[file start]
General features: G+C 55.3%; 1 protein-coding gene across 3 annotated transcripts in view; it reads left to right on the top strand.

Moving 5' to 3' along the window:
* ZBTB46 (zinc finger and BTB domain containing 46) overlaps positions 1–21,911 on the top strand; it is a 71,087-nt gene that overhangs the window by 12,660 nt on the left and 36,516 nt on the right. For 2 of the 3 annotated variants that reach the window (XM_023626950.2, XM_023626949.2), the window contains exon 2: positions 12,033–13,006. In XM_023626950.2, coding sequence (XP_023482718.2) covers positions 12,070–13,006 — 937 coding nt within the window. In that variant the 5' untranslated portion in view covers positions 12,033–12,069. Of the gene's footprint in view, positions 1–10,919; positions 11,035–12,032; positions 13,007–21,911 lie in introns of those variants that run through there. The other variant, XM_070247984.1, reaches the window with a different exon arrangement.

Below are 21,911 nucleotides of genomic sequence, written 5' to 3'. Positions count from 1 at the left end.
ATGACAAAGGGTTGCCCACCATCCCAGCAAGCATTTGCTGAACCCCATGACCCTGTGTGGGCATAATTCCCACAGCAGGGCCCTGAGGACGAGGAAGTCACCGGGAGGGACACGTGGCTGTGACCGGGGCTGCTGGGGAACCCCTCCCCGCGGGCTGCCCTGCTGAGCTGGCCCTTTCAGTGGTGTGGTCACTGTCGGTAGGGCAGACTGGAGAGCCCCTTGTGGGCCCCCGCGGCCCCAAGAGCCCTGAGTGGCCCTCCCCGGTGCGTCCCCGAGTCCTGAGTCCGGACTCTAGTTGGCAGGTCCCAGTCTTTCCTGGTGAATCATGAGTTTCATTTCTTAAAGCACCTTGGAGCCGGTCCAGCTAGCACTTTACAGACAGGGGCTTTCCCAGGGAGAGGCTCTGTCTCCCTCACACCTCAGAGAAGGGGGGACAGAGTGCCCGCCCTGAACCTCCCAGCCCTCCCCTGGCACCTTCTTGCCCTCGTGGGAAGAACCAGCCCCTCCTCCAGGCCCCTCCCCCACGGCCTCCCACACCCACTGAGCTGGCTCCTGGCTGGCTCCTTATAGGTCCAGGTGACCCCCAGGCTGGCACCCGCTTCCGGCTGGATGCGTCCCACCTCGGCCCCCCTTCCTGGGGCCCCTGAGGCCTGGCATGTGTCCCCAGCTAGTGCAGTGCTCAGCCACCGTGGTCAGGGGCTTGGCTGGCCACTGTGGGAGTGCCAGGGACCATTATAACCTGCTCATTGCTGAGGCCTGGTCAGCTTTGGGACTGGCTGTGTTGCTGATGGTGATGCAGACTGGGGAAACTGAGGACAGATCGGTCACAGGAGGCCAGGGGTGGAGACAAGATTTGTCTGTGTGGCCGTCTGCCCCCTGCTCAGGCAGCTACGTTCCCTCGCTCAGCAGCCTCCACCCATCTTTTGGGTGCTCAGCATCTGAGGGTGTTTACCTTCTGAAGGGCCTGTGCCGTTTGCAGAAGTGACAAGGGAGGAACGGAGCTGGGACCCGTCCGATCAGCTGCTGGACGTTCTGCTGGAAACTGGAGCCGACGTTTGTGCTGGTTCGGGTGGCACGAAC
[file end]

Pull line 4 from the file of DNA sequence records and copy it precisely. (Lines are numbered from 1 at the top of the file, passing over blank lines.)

Below are 21,911 nucleotides of genomic sequence, written 5' to 3'. Positions count from 1 at the left end.